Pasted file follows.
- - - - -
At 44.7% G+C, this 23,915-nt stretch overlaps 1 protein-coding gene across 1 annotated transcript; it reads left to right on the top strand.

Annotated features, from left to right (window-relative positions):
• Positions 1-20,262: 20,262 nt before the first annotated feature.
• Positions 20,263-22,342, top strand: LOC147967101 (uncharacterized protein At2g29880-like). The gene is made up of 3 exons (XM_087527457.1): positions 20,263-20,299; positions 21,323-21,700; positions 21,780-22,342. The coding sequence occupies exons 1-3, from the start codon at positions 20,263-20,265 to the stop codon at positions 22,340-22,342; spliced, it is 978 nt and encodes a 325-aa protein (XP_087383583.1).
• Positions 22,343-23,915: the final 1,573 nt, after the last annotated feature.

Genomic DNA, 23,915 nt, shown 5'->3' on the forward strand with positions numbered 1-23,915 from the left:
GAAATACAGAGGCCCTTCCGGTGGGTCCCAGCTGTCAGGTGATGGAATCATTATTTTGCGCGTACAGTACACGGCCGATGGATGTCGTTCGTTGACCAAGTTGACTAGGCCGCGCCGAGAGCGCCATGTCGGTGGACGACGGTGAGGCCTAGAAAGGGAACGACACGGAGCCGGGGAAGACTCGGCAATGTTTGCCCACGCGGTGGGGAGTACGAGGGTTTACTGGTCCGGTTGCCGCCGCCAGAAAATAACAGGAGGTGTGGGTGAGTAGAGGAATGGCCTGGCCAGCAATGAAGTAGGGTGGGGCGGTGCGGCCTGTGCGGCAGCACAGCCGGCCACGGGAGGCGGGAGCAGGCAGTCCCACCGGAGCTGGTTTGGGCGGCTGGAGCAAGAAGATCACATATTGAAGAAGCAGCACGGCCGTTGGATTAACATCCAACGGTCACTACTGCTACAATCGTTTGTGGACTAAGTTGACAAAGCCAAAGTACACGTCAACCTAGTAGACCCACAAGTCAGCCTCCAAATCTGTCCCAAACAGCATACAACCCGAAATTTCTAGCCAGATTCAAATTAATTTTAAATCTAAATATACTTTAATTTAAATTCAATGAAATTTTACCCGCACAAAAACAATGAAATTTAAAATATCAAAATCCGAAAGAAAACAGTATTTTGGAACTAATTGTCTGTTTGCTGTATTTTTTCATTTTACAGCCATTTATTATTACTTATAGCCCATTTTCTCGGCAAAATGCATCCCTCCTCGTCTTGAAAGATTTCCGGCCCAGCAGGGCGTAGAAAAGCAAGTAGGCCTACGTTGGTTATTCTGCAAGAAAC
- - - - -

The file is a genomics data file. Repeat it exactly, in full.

At 44.7% G+C, this 23,915-nt stretch overlaps 1 protein-coding gene across 1 annotated transcript; it reads left to right on the top strand.

Annotated features, from left to right (window-relative positions):
• Positions 1-20,262: 20,262 nt before the first annotated feature.
• Positions 20,263-22,342, top strand: LOC147967101 (uncharacterized protein At2g29880-like). The gene is made up of 3 exons (XM_087527457.1): positions 20,263-20,299; positions 21,323-21,700; positions 21,780-22,342. The coding sequence occupies exons 1-3, from the start codon at positions 20,263-20,265 to the stop codon at positions 22,340-22,342; spliced, it is 978 nt and encodes a 325-aa protein (XP_087383583.1).
• Positions 22,343-23,915: the final 1,573 nt, after the last annotated feature.

Genomic DNA, 23,915 nt, shown 5'->3' on the forward strand with positions numbered 1-23,915 from the left:
GAAATACAGAGGCCCTTCCGGTGGGTCCCAGCTGTCAGGTGATGGAATCATTATTTTGCGCGTACAGTACACGGCCGATGGATGTCGTTCGTTGACCAAGTTGACTAGGCCGCGCCGAGAGCGCCATGTCGGTGGACGACGGTGAGGCCTAGAAAGGGAACGACACGGAGCCGGGGAAGACTCGGCAATGTTTGCCCACGCGGTGGGGAGTACGAGGGTTTACTGGTCCGGTTGCCGCCGCCAGAAAATAACAGGAGGTGTGGGTGAGTAGAGGAATGGCCTGGCCAGCAATGAAGTAGGGTGGGGCGGTGCGGCCTGTGCGGCAGCACAGCCGGCCACGGGAGGCGGGAGCAGGCAGTCCCACCGGAGCTGGTTTGGGCGGCTGGAGCAAGAAGATCACATATTGAAGAAGCAGCACGGCCGTTGGATTAACATCCAACGGTCACTACTGCTACAATCGTTTGTGGACTAAGTTGACAAAGCCAAAGTACACGTCAACCTAGTAGACCCACAAGTCAGCCTCCAAATCTGTCCCAAACAGCATACAACCCGAAATTTCTAGCCAGATTCAAATTAATTTTAAATCTAAATATACTTTAATTTAAATTCAATGAAATTTTACCCGCACAAAAACAATGAAATTTAAAATATCAAAATCCGAAAGAAAACAGTATTTTGGAACTAATTGTCTGTTTGCTGTATTTTTTCATTTTACAGCCATTTATTATTACTTATAGCCCATTTTCTCGGCAAAATGCATCCCTCCTCGTCTTGAAAGATTTCCGGCCCAGCAGGGCGTAGAAAAGCAAGTAGGCCTACGTTGGTTATTCTGCAAGAAAC